Thursday, December 09, 2004

Can the Chiefs get away with insulting its own fans???

I first became a Chiefs season ticket holder in 1989. I had just graduated from college and gotten my first full time job. I had money to burn and had been a suffering Chiefs fan for years. That season, the Chiefs had just hired GM Carl Peterson who then hired head coach Marty Schottenheimer. Season tickets were at an all time low because of the miserable decade the team had just gone through. My tickets are located mid-field, about halfway up the upper level. Great seats for football.

I don’t remember exactly what the tickets cost then, but I believe the seats were around the $28-30 range. The Chiefs then began their resurgence. Marty’s teams consistently won and made the playoffs. The 90’s were a great decade for Chiefs fans. Season ticket sales went through the roof, and there was a long waiting list for tickets. In Peterson’s 15 years of running the team, they have consistently won just enough games to hold the interest of the fans, but have failed to have success in the post season. They reached the AFC title game with Joe Montana, but that’s as far as they have made it. Building on the success of the team, and the fact that Arrowhead Stadium had become THE place to be on Sundays, the Chiefs have raised their ticket prices each season. This year, my seats cost $59 each, and parking is now $20 per car.

This season, the Chiefs have suffered through their worst season in years. As of today, the team is 4-8 and the defense is woefully bad. The defensive problems were apparent last season, but the Chiefs rode some spectacular kick returns to a 13-3 record and a home playoff game. The Colts came to town, the defense never forced a punt. It was another first round loss for the Chiefs and fans’ frustrations were beginning to mount.

Even though the Chiefs’ defense ranked last in the league in 2003, Peterson chose to retain all the defensive players. Instead, he fired defensive coordinator Greg Robinson and re-hired Gunther Cunningham. The mantra at the time was that the players were good, but the scheme was bad.

In 2004, again the defense is near the bottom of the league. Except this year, those fortunate bounces have not occurred. The offense is still the best in the league, but the defense can’t stop anybody. The fans are up in arms about a team that stood pat in the off season when it was so obvious that defensive personnel changes were needed.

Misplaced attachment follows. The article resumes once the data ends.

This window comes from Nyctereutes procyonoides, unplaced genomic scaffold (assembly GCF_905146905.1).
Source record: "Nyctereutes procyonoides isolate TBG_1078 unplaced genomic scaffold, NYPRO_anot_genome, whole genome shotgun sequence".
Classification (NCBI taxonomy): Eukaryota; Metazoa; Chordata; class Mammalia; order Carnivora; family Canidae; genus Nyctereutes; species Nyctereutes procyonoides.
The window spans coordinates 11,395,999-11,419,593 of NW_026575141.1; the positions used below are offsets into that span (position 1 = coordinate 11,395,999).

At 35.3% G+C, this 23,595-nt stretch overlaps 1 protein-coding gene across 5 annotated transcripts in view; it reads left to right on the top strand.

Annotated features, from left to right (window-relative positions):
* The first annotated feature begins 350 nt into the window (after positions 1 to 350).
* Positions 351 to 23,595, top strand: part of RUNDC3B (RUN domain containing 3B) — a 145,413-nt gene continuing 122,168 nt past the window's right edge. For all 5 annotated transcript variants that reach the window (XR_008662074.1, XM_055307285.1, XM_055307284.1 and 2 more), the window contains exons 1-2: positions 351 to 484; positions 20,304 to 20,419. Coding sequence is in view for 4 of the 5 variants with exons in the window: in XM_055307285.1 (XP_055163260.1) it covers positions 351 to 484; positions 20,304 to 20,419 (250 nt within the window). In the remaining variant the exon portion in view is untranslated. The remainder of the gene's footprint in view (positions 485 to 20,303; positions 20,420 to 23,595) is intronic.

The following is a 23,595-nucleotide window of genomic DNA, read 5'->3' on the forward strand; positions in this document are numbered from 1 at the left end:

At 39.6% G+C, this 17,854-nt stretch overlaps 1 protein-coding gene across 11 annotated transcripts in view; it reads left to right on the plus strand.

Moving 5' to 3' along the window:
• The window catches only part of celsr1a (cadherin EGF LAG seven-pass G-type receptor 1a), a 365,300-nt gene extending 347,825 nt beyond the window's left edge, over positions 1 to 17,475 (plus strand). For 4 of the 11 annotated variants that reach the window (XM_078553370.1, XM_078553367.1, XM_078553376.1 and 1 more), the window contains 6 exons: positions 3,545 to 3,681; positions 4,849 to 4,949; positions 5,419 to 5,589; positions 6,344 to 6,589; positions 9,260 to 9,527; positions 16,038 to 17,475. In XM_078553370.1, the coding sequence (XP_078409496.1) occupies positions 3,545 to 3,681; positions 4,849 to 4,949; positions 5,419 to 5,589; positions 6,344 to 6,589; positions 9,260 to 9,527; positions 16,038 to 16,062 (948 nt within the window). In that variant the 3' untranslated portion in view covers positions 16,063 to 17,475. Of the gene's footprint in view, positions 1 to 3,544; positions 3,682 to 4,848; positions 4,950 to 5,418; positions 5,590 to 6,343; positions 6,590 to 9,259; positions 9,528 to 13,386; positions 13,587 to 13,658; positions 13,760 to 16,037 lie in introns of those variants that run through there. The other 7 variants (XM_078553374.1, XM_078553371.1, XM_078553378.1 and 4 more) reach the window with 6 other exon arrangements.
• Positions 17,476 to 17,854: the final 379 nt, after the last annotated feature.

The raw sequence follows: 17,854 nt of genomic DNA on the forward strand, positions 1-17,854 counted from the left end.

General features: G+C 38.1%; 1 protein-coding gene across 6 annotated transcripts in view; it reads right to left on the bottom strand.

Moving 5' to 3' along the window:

Kansas City’s talk radio hosts began criticizing Peterson, and the callers have been doing the same. They believe that the team has been unfairly raising ticket prices and not improving the team on the field.

Which leads me to Rufus Dawes.

Rufus Dawes is a pseudonym for a columnist who writes for the Chiefs’ web site, The Dawes column typically appears after a media person has criticized the team, and the column attempts to explain the issue from the Chiefs’ side of the story. Nobody knows for sure who exactly the writer is. Some think it’s a PR person writing what Carl Peterson has asked him to write.

I have always had a problem with Rufus Dawes. First, when you run a professional football team, you are going to be criticized by the media and the fans. I think that one requirement would be to continue to do what you feel is right without letting those criticisms bother you. The existence of the Dawes columns shows that the media is getting under somebody’s skin at the Chiefs. My other issue is that even if you do want to respond to the media, don’t hide behind a pseudonym. If you feel you are right, come out and say it. Defend your position.

But this time, Rufus has gone too far. The latest Dawes column appeared on the front page of on Tuesday (12/7/04). The title is “Sports Talk Caller.” In it, Dawes bashes sports talk radio hosts and the listeners who call into those sports talk radio shows. Here are some quotes: